World Press Freedom Day on May 3 acts as a reminder to governments around the world of the need to respect their commitment to press freedom. It is also a day of reflection among media professionals about issues of press freedom and professional ethics.
Just as importantly, Press Freedom Day is a day of support for media which are targets for the restraint, or abolition, of press freedom. It is also a day of remembrance for those journalists who lost their lives in the pursuit of a story.
Every year, May 3 is a date which celebrates the fundamental principles of press freedom, to evaluate press freedom around the world, to defend the media from attacks on their independence and to pay tribute to journalists who have lost their lives in the exercise of their profession.
World Press Freedom Day was proclaimed by the UN General Assembly in 1993 following a Recommendation adopted at the twenty-sixth session of UNESCO's General Conference in 1991.
This in turn was a response to a call by African journalists who in 1991 produced the landmark Windhoek Declaration on media pluralism and independence.
At the core of UNESCO's mandate is freedom of the press and freedom of expression. UNESCO believes that these freedoms allow for mutual understanding to build a sustainable peace.
It serves as an occasion to inform citizens of violations of press freedom - a reminder that in dozens of countries around the world, publications are censored, fined, suspended and closed down, while journalists, editors and publishers are harassed, attacked, detained and even murdered.
It is a date to encourage and develop initiatives in favor of press freedom, and to assess the state of press freedom worldwide.
Below is the message from Audrey Azoulay, director general of UNESCO, on the occasion of World Press Freedom Day 2021:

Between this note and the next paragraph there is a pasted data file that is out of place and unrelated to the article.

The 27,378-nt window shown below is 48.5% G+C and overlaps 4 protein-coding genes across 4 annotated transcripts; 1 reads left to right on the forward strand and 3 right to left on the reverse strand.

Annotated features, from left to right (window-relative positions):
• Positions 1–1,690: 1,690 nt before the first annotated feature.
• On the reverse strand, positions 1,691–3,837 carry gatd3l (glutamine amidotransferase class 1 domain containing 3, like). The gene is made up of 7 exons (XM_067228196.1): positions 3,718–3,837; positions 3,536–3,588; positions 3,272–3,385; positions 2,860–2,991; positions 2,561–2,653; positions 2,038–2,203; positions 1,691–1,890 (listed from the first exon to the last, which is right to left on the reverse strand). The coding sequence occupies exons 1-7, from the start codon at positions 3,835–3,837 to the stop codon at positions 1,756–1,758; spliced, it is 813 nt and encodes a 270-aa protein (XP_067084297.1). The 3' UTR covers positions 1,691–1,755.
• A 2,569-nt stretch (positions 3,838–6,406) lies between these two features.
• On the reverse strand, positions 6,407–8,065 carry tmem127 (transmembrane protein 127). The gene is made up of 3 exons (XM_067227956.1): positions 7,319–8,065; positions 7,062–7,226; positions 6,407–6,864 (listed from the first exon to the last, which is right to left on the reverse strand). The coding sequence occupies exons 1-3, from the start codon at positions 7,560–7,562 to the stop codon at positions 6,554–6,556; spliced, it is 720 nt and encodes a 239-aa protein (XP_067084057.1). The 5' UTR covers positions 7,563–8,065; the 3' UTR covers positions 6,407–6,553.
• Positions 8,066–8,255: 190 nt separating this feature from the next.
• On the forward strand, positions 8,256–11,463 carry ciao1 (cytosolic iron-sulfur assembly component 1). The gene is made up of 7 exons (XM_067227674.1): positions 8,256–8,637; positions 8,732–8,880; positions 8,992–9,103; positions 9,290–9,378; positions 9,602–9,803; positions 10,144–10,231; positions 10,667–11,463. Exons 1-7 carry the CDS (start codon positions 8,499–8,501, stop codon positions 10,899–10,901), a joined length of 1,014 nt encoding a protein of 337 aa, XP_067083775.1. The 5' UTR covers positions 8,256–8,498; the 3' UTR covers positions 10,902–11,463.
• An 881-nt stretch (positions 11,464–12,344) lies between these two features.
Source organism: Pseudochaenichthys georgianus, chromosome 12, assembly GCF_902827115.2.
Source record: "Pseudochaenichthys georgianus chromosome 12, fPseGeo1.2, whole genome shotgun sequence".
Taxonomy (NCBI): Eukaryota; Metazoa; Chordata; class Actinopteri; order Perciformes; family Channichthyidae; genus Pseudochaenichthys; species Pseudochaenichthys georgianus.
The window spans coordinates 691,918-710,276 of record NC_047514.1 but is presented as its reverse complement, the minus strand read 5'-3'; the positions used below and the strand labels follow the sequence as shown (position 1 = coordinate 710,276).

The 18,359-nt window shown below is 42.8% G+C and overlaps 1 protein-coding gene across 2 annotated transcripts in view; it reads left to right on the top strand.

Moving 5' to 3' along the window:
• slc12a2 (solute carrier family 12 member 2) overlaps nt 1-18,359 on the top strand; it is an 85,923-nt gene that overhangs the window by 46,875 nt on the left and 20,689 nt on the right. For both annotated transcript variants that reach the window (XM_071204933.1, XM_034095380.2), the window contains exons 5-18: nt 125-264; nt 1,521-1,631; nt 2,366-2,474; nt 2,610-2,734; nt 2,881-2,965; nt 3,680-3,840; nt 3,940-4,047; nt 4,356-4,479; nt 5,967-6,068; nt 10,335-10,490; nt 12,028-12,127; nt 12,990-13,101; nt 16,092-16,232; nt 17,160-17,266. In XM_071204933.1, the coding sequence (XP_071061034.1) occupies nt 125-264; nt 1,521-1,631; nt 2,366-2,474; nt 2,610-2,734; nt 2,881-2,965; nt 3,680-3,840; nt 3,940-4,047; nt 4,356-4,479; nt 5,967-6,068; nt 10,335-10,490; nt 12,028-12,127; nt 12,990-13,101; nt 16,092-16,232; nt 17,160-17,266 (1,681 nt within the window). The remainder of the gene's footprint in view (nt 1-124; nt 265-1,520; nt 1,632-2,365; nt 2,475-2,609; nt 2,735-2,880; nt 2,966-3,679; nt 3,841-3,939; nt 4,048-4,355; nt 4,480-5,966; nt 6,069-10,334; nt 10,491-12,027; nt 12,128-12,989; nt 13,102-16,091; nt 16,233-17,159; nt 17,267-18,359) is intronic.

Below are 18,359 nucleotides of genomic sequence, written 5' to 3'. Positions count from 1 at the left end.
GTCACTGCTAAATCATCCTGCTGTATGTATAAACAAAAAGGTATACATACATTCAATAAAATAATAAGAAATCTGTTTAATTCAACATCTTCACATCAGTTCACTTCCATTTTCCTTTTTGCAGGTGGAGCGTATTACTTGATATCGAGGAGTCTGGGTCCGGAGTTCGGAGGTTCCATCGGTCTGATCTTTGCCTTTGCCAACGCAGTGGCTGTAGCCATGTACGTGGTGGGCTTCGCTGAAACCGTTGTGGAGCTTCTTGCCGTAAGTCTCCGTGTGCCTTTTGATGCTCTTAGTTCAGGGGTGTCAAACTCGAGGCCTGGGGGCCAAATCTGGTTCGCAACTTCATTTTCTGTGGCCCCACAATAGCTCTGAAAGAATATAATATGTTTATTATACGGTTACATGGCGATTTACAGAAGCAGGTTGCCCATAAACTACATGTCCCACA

Thirty years ago today, journalists, editors and publishers from across Africa gathered to draft a call for press freedom, the “Declaration of Windhoek on Promoting an Independent and Pluralistic African Press.”
This landmark Declaration aimed to make the free flow of information a public good – a goal which still resonates today.
Since 1991, the information landscape has undergone tremendous changes, especially with the advent of the Internet and social media. We now have incredible opportunities to express ourselves, stay informed and connect with others. But we are also facing a rise in misinformation and hate speech, the upending of media business models and the concentration of power in the hands of just a few private companies.
The pandemic has underlined the need for reliable information. It is independent journalism that has helped us make sense of this crisis. Journalists have reported from the field, even at great personal risk. Many have been threatened, detained, harassed – especially women. Sixty-two journalists were killed for their work in 2020, and many more lost their lives to COVID-19. We owe them a debt of gratitude.
The pandemic has also exacerbated existing challenges, with numerous media now facing financial losses. The power of Internet platforms has been further entrenched, with lockdowns forcing much of daily life online. And false information and rumors have flourished, in some cases with fatal consequences.
The theme of this year’s World Press Freedom Day, “Information as a Public Good,” underlines the indisputable importance of verified and reliable information. It calls attention to the essential role of free and professional journalists in producing and disseminating this information, by tackling misinformation and other harmful content.
This theme ties in with UNESCO’s efforts to ensure the long-term health of independent, pluralistic journalism, and the safety of media workers everywhere, including through the UN Plan of Action for the Safety of Journalists and the Issue of Impunity.
As part of these efforts, we are working to create more transparency on online platforms in areas such as content moderation, while respecting human rights and international freedom of expression rules. We are equipping citizens with the Media and Information Literacy skills they need to navigate this new information landscape, so they can avoid being duped or manipulated online.
Today, we are also working to ensure that this changing landscape is reflected in the principles enshrined in the Windhoek Declaration, as we celebrate the 30th anniversary of this essential text at the World Press Freedom Conference being held in Windhoek, Namibia, on May 2 and 3.
As we mark World Press Freedom Day, I call on everyone to renew their commitment to the fundamental right to freedom of expression, to defend media workers, and to join us in ensuring that information remains a public good.